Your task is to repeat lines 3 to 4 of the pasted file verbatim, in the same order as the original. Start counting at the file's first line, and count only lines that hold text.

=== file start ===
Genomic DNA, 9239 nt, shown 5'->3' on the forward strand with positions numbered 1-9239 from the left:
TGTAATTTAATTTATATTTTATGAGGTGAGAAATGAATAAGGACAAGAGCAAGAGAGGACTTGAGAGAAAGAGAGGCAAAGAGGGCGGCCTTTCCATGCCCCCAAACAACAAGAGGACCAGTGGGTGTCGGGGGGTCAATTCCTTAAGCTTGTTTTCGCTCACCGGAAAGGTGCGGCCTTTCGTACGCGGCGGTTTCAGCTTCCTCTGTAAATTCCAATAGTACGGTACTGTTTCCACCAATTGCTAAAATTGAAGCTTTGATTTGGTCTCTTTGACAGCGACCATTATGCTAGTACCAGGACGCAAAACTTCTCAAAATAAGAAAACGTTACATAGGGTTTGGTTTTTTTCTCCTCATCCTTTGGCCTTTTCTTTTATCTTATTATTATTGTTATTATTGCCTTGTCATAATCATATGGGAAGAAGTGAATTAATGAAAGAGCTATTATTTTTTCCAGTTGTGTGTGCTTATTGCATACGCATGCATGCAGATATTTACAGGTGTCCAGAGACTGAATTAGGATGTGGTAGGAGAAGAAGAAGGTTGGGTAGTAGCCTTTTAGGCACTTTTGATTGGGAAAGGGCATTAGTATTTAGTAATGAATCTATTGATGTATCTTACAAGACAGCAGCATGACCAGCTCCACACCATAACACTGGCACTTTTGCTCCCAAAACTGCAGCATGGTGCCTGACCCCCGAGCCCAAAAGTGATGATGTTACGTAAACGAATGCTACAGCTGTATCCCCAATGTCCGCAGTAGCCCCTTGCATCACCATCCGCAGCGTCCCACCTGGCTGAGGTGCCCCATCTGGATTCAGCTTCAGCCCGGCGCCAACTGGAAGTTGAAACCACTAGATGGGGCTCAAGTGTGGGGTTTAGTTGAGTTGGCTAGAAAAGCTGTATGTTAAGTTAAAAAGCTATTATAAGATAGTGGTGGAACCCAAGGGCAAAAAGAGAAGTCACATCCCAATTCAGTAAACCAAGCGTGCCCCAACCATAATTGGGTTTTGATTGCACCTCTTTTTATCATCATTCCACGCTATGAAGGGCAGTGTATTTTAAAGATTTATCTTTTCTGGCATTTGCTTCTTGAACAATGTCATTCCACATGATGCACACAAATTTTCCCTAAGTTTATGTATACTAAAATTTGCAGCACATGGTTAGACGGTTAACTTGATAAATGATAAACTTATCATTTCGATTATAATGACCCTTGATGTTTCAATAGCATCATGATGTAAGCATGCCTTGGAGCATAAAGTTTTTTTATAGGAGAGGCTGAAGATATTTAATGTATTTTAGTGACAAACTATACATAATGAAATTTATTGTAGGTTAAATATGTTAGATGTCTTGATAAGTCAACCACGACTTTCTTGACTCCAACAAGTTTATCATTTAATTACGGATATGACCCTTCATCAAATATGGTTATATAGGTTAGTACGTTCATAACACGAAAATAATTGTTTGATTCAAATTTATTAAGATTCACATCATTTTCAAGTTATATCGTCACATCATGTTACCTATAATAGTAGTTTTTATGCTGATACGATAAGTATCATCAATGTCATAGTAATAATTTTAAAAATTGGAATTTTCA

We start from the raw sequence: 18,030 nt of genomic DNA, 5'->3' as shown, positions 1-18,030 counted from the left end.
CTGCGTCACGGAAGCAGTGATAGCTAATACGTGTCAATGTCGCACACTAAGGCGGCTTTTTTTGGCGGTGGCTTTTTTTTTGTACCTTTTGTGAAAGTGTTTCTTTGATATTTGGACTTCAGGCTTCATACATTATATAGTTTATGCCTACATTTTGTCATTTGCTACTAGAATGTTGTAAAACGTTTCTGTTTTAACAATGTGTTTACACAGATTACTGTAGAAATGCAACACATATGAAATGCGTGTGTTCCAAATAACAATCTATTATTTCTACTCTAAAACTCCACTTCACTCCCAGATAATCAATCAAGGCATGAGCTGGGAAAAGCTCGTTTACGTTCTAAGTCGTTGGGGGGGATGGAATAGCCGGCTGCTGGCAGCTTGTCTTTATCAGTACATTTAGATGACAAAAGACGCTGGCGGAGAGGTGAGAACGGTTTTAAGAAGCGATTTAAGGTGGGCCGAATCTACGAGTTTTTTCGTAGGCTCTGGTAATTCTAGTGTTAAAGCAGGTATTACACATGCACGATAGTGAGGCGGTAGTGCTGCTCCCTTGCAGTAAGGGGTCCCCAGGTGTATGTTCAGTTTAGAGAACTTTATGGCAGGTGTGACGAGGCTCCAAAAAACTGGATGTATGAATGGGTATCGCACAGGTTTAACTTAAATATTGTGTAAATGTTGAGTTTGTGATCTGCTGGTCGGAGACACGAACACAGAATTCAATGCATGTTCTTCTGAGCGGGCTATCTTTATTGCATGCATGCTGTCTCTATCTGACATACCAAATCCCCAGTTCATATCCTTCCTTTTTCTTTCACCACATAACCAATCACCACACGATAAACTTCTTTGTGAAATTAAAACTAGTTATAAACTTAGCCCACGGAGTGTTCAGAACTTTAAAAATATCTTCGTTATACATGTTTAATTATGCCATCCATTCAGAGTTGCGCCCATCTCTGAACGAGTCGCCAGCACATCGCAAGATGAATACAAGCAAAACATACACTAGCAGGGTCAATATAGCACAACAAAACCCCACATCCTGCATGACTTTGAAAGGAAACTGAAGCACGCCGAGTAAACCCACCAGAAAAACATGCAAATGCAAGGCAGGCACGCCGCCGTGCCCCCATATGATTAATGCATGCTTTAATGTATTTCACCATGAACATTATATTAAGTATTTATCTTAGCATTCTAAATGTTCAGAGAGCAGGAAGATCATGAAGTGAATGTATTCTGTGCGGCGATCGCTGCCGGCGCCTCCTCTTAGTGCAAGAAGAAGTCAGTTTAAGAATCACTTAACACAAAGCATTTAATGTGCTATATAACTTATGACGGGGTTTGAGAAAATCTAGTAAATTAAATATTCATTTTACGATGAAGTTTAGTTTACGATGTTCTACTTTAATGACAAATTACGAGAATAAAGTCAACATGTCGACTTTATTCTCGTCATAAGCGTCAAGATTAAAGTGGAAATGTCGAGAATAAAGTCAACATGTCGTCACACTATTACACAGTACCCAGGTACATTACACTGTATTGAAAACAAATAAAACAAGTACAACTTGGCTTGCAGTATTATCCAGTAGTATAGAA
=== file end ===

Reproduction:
We start from the raw sequence: 18,030 nt of genomic DNA, 5'->3' as shown, positions 1-18,030 counted from the left end.
CTGCGTCACGGAAGCAGTGATAGCTAATACGTGTCAATGTCGCACACTAAGGCGGCTTTTTTTGGCGGTGGCTTTTTTTTTGTACCTTTTGTGAAAGTGTTTCTTTGATATTTGGACTTCAGGCTTCATACATTATATAGTTTATGCCTACATTTTGTCATTTGCTACTAGAATGTTGTAAAACGTTTCTGTTTTAACAATGTGTTTACACAGATTACTGTAGAAATGCAACACATATGAAATGCGTGTGTTCCAAATAACAATCTATTATTTCTACTCTAAAACTCCACTTCACTCCCAGATAATCAATCAAGGCATGAGCTGGGAAAAGCTCGTTTACGTTCTAAGTCGTTGGGGGGGATGGAATAGCCGGCTGCTGGCAGCTTGTCTTTATCAGTACATTTAGATGACAAAAGACGCTGGCGGAGAGGTGAGAACGGTTTTAAGAAGCGATTTAAGGTGGGCCGAATCTACGAGTTTTTTCGTAGGCTCTGGTAATTCTAGTGTTAAAGCAGGTATTACACATGCACGATAGTGAGGCGGTAGTGCTGCTCCCTTGCAGTAAGGGGTCCCCAGGTGTATGTTCAGTTTAGAGAACTTTATGGCAGGTGTGACGAGGCTCCAAAAAACTGGATGTATGAATGGGTATCGCACAGGTTTAACTTAAATATTGTGTAAATGTTGAGTTTGTGATCTGCTGGTCGGAGACACGAACACAGAATTCAATGCATGTTCTTCTGAGCGGGCTATCTTTATTGCATGCATGCTGTCTCTATCTGACATACCAAATCCCCAGTTCATATCCTTCCTTTTTCTTTCACCACATAACCAATCACCACACGATAAACTTCTTTGTGAAATTAAAACTAGTTATAAACTTAGCCCACGGAGTGTTCAGAACTTTAAAAATATCTTCGTTATACATGTTTAATTATGCCATCCATTCAGAGTTGCGCCCATCTCTGAACGAGTCGCCAGCACATCGCAAGATGAATACAAGCAAAACATACACTAGCAGGGTCAATATAGCACAACAAAACCCCACATCCTGCATGACTTTGAAAGGAAACTGAAGCACGCCGAGTAAACCCACCAGAAAAACATGCAAATGCAAGGCAGGCACGCCGCCGTGCCCCCATATGATTAATGCATGCTTTAATGTATTTCACCATGAACATTATATTAAGTATTTATCTTAGCATTCTAAATGTTCAGAGAGCAGGAAGATCATGAAGTGAATGTATTCTGTGCGGCGATCGCTGCCGGCGCCTCCTCTTAGTGCAAGAAGAAGTCAGTTTAAGAATCACTTAACACAAAGCATTTAATGTGCTATATAACTTATGACGGGGTTTGAGAAAATCTAGTAAATTAAATATTCATTTTACGATGAAGTTTAGTTTACGATGTTCTACTTTAATGACAAATTACGAGAATAAAGTCAACATGTCGACTTTATTCTCGTCATAAGCGTCAAGATTAAAGTGGAAATGTCGAGAATAAAGTCAACATGTCGTCACACTATTACACAGTACCCAGGTACATTACACTGTATTGAAAACAAATAAAACAAGTACAACTTGGCTTGCAGTATTATCCAGTAGTATAGAA